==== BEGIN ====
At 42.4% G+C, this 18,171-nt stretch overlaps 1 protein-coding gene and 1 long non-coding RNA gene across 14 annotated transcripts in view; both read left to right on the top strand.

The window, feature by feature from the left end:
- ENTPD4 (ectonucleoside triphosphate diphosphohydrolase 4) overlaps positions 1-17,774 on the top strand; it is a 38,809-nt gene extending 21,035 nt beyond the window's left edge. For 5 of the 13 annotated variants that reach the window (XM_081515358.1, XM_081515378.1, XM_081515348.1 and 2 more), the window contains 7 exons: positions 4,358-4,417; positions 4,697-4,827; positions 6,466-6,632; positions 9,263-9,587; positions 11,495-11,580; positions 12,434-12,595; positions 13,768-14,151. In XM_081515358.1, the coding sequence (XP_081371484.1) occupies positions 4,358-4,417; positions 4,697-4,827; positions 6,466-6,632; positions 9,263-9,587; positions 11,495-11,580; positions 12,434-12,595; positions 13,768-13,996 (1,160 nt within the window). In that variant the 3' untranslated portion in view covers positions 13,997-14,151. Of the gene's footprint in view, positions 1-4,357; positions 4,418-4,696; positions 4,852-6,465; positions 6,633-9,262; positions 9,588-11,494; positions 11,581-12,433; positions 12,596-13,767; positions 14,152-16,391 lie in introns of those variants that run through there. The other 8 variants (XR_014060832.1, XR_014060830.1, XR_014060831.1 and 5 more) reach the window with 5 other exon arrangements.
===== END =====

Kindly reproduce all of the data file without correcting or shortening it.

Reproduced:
At 42.4% G+C, this 18,171-nt stretch overlaps 1 protein-coding gene and 1 long non-coding RNA gene across 14 annotated transcripts in view; both read left to right on the top strand.

The window, feature by feature from the left end:
- ENTPD4 (ectonucleoside triphosphate diphosphohydrolase 4) overlaps positions 1-17,774 on the top strand; it is a 38,809-nt gene extending 21,035 nt beyond the window's left edge. For 5 of the 13 annotated variants that reach the window (XM_081515358.1, XM_081515378.1, XM_081515348.1 and 2 more), the window contains 7 exons: positions 4,358-4,417; positions 4,697-4,827; positions 6,466-6,632; positions 9,263-9,587; positions 11,495-11,580; positions 12,434-12,595; positions 13,768-14,151. In XM_081515358.1, the coding sequence (XP_081371484.1) occupies positions 4,358-4,417; positions 4,697-4,827; positions 6,466-6,632; positions 9,263-9,587; positions 11,495-11,580; positions 12,434-12,595; positions 13,768-13,996 (1,160 nt within the window). In that variant the 3' untranslated portion in view covers positions 13,997-14,151. Of the gene's footprint in view, positions 1-4,357; positions 4,418-4,696; positions 4,852-6,465; positions 6,633-9,262; positions 9,588-11,494; positions 11,581-12,433; positions 12,596-13,767; positions 14,152-16,391 lie in introns of those variants that run through there. The other 8 variants (XR_014060832.1, XR_014060830.1, XR_014060831.1 and 5 more) reach the window with 5 other exon arrangements.